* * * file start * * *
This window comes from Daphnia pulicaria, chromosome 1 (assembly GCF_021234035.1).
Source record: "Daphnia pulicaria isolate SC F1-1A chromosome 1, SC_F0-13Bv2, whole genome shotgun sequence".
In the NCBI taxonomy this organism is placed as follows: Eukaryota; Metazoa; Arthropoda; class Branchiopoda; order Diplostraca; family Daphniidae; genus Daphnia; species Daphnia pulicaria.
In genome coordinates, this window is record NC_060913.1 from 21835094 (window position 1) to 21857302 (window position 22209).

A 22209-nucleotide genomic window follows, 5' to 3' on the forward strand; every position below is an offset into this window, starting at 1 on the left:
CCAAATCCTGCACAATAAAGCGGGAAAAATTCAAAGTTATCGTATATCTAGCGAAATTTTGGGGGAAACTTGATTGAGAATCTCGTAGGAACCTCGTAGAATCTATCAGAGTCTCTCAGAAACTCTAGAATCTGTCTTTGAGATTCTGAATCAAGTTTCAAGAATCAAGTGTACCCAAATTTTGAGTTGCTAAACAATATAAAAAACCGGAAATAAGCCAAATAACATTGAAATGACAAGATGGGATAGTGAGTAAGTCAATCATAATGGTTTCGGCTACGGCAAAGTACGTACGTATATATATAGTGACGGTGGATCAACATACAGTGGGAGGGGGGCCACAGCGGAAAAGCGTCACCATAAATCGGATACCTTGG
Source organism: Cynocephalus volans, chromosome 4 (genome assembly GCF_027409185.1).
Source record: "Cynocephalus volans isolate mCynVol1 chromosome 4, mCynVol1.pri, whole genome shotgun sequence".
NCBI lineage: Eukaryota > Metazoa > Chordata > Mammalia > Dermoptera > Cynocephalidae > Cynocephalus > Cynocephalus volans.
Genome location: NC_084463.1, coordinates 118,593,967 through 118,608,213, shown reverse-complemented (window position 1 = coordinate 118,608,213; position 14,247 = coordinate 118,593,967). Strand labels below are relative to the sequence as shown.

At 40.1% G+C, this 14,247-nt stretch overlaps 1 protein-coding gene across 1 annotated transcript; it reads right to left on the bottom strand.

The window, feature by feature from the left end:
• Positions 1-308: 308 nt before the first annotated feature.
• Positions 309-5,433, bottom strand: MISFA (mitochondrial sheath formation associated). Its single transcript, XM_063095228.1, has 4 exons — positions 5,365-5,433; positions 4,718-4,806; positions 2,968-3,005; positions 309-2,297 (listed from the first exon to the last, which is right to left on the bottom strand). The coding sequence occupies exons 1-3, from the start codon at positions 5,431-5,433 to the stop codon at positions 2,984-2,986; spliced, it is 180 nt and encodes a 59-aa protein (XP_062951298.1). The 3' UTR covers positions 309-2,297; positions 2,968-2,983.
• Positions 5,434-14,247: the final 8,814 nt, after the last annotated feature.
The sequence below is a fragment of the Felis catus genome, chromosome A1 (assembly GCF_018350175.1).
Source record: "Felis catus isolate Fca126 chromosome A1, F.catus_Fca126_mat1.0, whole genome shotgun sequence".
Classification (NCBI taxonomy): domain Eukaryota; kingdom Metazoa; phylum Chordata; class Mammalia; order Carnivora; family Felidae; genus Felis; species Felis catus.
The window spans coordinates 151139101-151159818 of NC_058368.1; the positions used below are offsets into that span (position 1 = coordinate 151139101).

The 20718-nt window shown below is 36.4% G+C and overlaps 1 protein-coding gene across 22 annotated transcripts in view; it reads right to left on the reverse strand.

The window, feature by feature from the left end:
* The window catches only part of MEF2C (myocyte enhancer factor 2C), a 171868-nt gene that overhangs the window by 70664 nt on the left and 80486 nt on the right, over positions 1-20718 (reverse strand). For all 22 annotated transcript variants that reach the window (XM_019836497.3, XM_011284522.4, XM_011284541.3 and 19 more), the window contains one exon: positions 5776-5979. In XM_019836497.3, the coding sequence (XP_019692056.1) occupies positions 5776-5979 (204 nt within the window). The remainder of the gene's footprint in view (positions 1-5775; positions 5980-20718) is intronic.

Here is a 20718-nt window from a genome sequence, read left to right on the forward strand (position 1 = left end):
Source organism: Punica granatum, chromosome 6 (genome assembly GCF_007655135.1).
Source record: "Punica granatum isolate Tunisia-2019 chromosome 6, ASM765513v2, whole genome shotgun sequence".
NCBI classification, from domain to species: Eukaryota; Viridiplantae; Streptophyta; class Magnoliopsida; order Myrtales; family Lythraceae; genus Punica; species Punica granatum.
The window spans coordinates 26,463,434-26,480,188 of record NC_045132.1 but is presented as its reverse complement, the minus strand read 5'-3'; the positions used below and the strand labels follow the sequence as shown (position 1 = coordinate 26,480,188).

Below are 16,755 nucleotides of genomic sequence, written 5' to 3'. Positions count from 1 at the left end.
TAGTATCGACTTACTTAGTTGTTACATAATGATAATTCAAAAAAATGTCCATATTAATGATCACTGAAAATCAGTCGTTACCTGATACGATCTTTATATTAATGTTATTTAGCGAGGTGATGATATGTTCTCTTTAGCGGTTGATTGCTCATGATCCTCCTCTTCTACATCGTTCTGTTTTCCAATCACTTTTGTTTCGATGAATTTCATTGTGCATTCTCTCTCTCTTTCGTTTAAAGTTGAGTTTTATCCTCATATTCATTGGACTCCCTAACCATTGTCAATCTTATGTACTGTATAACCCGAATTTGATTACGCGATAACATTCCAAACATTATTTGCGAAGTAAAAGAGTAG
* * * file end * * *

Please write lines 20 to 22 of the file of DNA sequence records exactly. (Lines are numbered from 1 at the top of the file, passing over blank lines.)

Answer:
The 20718-nt window shown below is 36.4% G+C and overlaps 1 protein-coding gene across 22 annotated transcripts in view; it reads right to left on the reverse strand.

The window, feature by feature from the left end:
* The window catches only part of MEF2C (myocyte enhancer factor 2C), a 171868-nt gene that overhangs the window by 70664 nt on the left and 80486 nt on the right, over positions 1-20718 (reverse strand). For all 22 annotated transcript variants that reach the window (XM_019836497.3, XM_011284522.4, XM_011284541.3 and 19 more), the window contains one exon: positions 5776-5979. In XM_019836497.3, the coding sequence (XP_019692056.1) occupies positions 5776-5979 (204 nt within the window). The remainder of the gene's footprint in view (positions 1-5775; positions 5980-20718) is intronic.